Domain name registrars aren’t ready to suggest new TLDs to customers.
As of 11 am EST today, the first set of Latin script new top level domain names came to market.
None of this “Early Access Program” stuff. Just show up, find the domain you want, and register it for regular prices just like other domains.
Unfortunately for Donuts, which owns the seven top level domain names now available, none of the registrars are ready for the big shift in domain name search.
I started my searching at GoDaddy by entering a couple search strings that end in plumbing and guru, e.g. findjoesplumbing and austintexasguru.
In both cases the .com domain was available and offered. As usual, other domain extensions, combinations of search words, and premium domain names were offered as alternatives or in addition to my exact match.
In the case of findjoesplumbing, guess where findjoes.plumbing was on the list of over 100 results? For the 100+ results on austintexasguru, guess where austintexas.guru was?
If you guessed “nowhere,” you’re right.
The matching .plumbing and .guru domains also weren’t offered in the checkout process.
This is no small deal, as many new TLD applicants based their string selection on how often the keyword shows up in existing domain names.
It appears GoDaddy simply hasn’t added these domains to its search yet. To be fair, I’m writing this 30 minutes after the formal launch. But we’ll see how these domains show up in search results in the future.
I then ventured over to eNom, which is a new TLD applicant itself.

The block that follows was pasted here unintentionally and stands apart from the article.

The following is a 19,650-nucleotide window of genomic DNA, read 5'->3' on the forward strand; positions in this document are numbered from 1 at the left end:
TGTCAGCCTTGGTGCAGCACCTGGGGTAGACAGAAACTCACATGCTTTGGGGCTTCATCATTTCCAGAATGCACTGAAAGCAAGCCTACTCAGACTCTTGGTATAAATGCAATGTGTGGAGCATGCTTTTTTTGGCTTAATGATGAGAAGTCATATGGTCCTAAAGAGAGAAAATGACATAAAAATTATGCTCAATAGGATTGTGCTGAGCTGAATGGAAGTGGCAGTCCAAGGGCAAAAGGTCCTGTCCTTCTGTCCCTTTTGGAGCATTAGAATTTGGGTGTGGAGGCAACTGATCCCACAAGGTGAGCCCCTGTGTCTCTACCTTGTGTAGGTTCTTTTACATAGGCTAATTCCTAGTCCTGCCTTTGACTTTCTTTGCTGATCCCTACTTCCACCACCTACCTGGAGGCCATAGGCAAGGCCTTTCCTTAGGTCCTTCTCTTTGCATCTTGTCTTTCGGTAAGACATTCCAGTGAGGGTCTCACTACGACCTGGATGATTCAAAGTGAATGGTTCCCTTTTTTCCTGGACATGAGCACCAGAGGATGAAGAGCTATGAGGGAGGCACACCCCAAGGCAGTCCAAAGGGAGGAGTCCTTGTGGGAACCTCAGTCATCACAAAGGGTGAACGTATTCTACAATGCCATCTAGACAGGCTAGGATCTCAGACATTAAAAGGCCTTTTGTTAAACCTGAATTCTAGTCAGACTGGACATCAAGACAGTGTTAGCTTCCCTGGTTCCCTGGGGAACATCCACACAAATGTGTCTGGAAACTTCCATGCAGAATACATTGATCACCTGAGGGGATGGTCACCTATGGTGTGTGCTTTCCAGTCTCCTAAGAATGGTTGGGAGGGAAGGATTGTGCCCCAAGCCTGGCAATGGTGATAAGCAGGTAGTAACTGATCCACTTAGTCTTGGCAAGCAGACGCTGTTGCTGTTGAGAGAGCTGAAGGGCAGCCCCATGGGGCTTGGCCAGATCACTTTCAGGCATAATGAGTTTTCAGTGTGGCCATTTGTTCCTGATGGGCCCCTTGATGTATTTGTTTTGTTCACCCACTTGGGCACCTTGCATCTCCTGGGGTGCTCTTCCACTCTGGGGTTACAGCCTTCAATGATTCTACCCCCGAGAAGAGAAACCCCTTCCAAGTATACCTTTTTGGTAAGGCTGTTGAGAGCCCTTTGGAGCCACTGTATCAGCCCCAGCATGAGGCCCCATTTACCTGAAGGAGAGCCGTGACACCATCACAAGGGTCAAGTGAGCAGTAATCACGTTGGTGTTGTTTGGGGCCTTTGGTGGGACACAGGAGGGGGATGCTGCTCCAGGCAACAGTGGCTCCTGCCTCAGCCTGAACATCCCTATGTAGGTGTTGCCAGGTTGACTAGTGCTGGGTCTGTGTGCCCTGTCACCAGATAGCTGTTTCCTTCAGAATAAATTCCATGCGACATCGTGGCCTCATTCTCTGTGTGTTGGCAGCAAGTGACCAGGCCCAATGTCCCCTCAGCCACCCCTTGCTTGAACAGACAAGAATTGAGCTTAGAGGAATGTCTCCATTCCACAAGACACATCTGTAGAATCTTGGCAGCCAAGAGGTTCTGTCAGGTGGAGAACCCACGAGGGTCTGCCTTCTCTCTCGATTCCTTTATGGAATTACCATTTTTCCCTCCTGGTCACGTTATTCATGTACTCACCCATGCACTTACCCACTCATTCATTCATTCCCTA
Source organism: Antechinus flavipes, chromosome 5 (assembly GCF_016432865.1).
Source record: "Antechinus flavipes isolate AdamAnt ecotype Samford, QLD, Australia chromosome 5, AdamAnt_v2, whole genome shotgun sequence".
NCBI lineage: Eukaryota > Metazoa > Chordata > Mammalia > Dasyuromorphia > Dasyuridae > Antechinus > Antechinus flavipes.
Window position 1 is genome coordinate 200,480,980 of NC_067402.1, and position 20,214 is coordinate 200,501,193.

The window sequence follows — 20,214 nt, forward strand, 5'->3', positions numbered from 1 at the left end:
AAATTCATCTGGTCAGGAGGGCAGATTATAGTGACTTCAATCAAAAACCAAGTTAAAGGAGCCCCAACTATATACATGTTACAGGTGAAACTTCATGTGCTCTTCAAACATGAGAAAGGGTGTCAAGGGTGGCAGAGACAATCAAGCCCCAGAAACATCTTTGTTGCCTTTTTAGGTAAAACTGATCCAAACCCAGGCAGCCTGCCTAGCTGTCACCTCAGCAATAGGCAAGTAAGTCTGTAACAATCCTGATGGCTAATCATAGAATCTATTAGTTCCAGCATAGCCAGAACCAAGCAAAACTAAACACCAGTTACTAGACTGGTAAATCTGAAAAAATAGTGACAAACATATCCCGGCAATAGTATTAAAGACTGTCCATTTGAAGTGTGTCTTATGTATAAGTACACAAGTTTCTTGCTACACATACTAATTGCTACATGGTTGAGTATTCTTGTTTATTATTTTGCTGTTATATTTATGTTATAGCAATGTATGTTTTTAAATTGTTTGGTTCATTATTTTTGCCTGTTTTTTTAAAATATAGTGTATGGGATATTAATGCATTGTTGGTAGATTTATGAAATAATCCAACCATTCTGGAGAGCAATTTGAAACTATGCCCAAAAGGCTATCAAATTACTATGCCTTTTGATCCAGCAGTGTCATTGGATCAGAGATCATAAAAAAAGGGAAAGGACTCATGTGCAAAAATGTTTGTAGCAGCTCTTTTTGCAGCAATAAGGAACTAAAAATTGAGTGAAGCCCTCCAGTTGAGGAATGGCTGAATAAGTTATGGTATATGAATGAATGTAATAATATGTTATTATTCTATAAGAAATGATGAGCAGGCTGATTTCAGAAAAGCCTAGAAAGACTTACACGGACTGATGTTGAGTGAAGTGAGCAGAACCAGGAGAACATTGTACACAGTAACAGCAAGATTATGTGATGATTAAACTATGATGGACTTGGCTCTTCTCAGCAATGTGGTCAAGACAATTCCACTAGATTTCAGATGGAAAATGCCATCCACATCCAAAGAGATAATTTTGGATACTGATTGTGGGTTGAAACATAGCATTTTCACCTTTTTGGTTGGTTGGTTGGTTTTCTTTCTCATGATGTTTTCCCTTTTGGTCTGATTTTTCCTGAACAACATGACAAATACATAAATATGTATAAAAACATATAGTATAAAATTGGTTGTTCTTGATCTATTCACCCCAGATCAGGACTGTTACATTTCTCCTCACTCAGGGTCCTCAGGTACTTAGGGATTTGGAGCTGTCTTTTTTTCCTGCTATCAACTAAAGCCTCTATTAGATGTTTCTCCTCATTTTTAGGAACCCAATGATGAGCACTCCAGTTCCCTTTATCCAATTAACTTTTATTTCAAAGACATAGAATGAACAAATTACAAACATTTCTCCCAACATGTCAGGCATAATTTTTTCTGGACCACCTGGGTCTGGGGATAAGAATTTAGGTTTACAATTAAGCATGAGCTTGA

eNom did a bit better than GoDaddy handling the search. In fact, it did the best of all the registrars I checked this morning. Here’s what I got for the plumbing term:
You’ll see that the .com was available and that 7 alternatives were highlighted. Three of those alternatives were new Donuts domains, but why is .plumbing not one of them? Probably because the options are “hard coded” without regard to the search term.
Then if you look at the lower left, you’ll see that .plumbing domains are suggested, although oddly not the exact match findjoes.plumbing. Instead, it shows getjoes.plumbing.
I then ran a search for AustinPlumbing.com. The .com is taken, and so is Austin.Plumbing, but the search suggestions box in the lower left was filled with .plumbing domains.
A step in the right direction.
Next up was 1&1. This is the registrar that has spent $50 million advertising new TLD pre-registrations.
I started easy, just typing findjoes.plumbing in the search box. Guess what happened?
I guess the company is going to make all of its money off of pre-registrations and not regular registrations.
As you can imagine after seeing the above graphic, .plumbing domains were nowhere to be found in the suggestions.
(Network Solutions also does not appear to be supporting hand registrations of new TLDs yet.)
I decided to finish with Hover since it has always had quality domain search. Like many of the others, I couldn’t find the new TLDs as suggested alternatives. I could only find the domains if I typed .plumbing into the search field.
Here’s the takeaway
Yes, it’s early. This is a marathon and not a sprint. We knew that the first domains to come out would be handicapped; it’s part of new TLDs coming out with a whimper. But I also believe that domain name registrars are behind on developing domain search that can parse and handle niche domain names.
This is important for new TLD applicants. It’s going to be difficult getting any sort of good shelf space when competing with hundreds of other new extensions, resale domains, existing gTLDs, and hundreds of ccTLDs. New TLD registries need to at least count on coming up high in search results when someone is searching for a domain that has the TLD as one of the search terms.